Father-of-four Roger Federer had a routine 6-3, 6-2, 6-2 win over Steve Johnson in his first tournament of the year, saying he was content with his form after a vacation and some heavy off-season training. He’s 21-0 in first-round matches at the Australian Open, where he’s won six of his 20 major titles.

Two-time Wimbledon winner Petra Kvitova, who lost the final here last year to Osaka, advanced 6-1, 6-0 over Katerina Siniakova on Margaret Court Arena in a mid-afternoon match that continued while play was suspended because of rain on the the outside courts.


Santa Anita suffered its third horse death in three days when a freak accident occurred during morning training on Sunday.

Tikkun Olam, a 4-year-old gelding, collided with an unidentified other horse while training. The second horse appeared to be uninjured. Tikkum Olam was euthanized from undisclosed injuries.

So far, Santa Anita has had five deaths since Dec. 26, the scheduled start of the season. Because of rain, the actual start was Dec. 28. Six horses died at Santa Anita through this date last year and 30 horses died overall during the winter-spring meeting.


Just when it appeared that Andrew Landry was destined for epic failure, he somehow latched on to epic success.

With birdies on the 17th and 18th holes after throwing away a six-shot lead with six holes to play, Landry shot a stomach-churning five-under-par 67 on Sunday to win the American Express at the PGA West Stadium Course at 26 under.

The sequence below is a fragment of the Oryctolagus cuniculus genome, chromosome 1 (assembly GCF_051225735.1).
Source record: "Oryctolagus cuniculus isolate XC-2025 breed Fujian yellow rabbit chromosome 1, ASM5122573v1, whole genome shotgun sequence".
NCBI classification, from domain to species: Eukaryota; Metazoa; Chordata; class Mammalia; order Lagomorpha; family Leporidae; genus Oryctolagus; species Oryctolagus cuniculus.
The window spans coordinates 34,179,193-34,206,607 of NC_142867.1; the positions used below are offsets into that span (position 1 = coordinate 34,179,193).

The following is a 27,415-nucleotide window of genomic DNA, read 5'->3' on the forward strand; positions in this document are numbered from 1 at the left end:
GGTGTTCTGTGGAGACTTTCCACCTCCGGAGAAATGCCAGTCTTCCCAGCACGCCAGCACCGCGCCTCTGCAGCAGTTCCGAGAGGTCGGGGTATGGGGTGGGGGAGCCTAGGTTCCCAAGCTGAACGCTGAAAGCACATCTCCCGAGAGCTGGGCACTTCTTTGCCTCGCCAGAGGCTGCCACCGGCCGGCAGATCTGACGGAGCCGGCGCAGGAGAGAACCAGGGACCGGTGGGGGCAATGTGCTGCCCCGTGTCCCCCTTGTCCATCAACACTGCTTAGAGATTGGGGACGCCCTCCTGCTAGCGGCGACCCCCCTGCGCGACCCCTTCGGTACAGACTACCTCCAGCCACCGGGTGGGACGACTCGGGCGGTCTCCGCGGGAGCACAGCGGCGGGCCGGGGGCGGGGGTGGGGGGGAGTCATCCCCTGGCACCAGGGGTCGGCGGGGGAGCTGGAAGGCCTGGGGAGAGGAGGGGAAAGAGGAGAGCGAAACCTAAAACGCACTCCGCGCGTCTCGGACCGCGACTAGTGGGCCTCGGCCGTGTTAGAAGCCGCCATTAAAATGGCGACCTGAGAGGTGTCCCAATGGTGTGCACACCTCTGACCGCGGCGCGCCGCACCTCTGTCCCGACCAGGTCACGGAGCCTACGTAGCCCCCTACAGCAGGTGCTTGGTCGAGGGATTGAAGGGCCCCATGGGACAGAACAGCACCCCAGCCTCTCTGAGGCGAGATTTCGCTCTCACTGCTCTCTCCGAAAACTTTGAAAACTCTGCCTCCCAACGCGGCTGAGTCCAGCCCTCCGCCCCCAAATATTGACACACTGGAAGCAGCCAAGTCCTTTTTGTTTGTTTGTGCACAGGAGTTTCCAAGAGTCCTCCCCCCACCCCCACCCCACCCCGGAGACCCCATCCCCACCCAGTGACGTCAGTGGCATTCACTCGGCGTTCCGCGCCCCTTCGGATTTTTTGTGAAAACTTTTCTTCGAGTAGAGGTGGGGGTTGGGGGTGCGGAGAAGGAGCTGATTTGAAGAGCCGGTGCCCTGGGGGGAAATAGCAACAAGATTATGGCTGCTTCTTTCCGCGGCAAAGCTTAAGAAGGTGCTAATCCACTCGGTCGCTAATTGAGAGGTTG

Abraham Ancer came from back in the pack to shoot a course record-tying, bogey-free 63 to finish in second, at 24 under, and was within earshot of his first PGA Tour victory before Landry’s steely finish.


All times Pacific.

Lakers at Boston, 4:30 p.m., TNT, Spectrum Sportsnet, 710 ESPN


1928: Golfer Lionel Hebert (d. 2000)

1929: Race car driver Fireball Roberts (d. 1964)

1940: Figure skater Carol Heiss

1956: Swimmer John Naber

1964: Baseball player/manager Ozzie Guillen

1964: Former Laker Ron Harper

1966: NFL player Rich Gannon

1969: Sprinter Andre Cason

1974: Football player Rae Carruth

1989: Football player Nick Foles


1984: Swimmer Johnny Weissmuller, 79


Duke Kahanamoku vs. Johnny Weissmuller at the 1924 Olympics. Watch it here.

Until next time...

That concludes today’s newsletter. If you have any feedback, ideas for improvement or things you’d like to see, email me at, and follow me on Twitter at @latimeshouston. To get this newsletter in your inbox, click here.